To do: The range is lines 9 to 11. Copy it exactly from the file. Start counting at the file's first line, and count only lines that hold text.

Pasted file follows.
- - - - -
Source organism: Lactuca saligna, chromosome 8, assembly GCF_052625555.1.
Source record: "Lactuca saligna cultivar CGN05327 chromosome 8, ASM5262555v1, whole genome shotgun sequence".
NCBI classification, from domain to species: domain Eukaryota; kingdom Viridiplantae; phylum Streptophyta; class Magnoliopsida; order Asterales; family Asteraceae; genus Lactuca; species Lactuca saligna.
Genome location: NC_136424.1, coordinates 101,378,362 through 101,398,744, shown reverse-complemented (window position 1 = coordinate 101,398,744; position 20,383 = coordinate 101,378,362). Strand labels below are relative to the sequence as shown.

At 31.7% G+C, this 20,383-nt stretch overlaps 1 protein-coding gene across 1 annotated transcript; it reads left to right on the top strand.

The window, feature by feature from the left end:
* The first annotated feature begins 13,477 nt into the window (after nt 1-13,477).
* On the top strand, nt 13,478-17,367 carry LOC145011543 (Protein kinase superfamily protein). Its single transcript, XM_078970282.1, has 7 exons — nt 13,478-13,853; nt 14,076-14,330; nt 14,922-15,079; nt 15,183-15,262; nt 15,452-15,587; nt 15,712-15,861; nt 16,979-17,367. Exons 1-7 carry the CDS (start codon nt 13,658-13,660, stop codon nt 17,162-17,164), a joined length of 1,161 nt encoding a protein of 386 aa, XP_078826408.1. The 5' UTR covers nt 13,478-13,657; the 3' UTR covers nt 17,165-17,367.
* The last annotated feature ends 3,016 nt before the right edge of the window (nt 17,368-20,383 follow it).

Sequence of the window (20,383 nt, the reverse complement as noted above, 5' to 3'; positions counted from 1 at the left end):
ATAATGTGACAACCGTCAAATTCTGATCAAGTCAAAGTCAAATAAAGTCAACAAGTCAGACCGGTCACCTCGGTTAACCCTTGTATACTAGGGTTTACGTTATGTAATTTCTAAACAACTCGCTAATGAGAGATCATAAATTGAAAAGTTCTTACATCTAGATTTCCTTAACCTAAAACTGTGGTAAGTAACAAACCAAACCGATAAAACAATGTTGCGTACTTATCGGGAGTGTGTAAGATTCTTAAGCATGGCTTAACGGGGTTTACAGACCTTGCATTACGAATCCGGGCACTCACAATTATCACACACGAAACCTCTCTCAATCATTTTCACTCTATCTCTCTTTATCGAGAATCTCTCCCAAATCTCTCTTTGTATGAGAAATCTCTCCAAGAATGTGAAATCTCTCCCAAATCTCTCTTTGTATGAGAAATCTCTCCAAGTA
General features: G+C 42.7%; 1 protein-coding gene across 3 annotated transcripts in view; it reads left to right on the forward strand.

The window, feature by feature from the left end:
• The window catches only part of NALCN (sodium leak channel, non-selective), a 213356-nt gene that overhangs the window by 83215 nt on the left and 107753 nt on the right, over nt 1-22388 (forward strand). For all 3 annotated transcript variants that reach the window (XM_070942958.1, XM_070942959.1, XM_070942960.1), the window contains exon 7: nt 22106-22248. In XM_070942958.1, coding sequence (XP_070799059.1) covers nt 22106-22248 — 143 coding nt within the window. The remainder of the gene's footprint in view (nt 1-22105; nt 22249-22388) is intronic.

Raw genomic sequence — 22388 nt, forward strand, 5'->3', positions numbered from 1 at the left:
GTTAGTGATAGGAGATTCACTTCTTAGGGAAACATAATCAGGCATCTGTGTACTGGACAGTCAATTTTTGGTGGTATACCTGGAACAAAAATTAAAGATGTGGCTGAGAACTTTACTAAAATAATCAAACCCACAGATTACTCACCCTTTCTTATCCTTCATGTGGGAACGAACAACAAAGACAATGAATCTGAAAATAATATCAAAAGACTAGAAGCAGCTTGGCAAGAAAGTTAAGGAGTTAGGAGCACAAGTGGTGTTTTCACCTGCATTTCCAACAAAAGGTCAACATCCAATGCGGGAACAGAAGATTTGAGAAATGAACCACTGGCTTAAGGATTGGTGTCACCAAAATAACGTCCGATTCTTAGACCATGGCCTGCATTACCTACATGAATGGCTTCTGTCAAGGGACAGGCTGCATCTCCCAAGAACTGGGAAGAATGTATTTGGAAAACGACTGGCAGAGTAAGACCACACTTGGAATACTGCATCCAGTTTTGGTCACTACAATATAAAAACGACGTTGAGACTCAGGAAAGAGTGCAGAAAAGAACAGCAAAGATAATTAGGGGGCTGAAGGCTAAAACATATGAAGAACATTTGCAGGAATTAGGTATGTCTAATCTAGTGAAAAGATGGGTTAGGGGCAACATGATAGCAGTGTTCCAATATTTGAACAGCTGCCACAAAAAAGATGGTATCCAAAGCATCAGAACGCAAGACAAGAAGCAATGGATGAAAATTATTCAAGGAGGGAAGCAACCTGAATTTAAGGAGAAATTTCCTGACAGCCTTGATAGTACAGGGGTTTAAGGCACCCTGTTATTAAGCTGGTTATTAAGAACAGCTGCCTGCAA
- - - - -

* The last annotated feature ends 3,016 nt before the right edge of the window (nt 17,368-20,383 follow it).

Sequence of the window (20,383 nt, the reverse complement as noted above, 5' to 3'; positions counted from 1 at the left end):
ATAATGTGACAACCGTCAAATTCTGATCAAGTCAAAGTCAAATAAAGTCAACAAGTCAGACCGGTCACCTCGGTTAACCCTTGTATACTAGGGTTTACGTTATGTAATTTCTAAACAACTCGCTAATGAGAGATCATAAATTGAAAAGTTCTTACATCTAGATTTCCTTAACCTAAAACTGTGGTAAGTAACAAACCAAACCGATAAAACAATGTTGCGTACTTATCGGGAGTGTGTAAGATTCTTAAGCATGGCTTAACGGGGTTTACAGACCTTGCATTACGAATCCGGGCACTCACAATTATCACACACGAAACCTCTCTCAATCATTTTCACTCTATCTCTCTTTATCGAGAATCTCTCCCAAATCTCTCTTTGTATGAGAAATCTCTCCAAGAATGTGAAATCTCTCCCAAATCTCTCTTTGTATGAGAAATCTCTCCAAGTA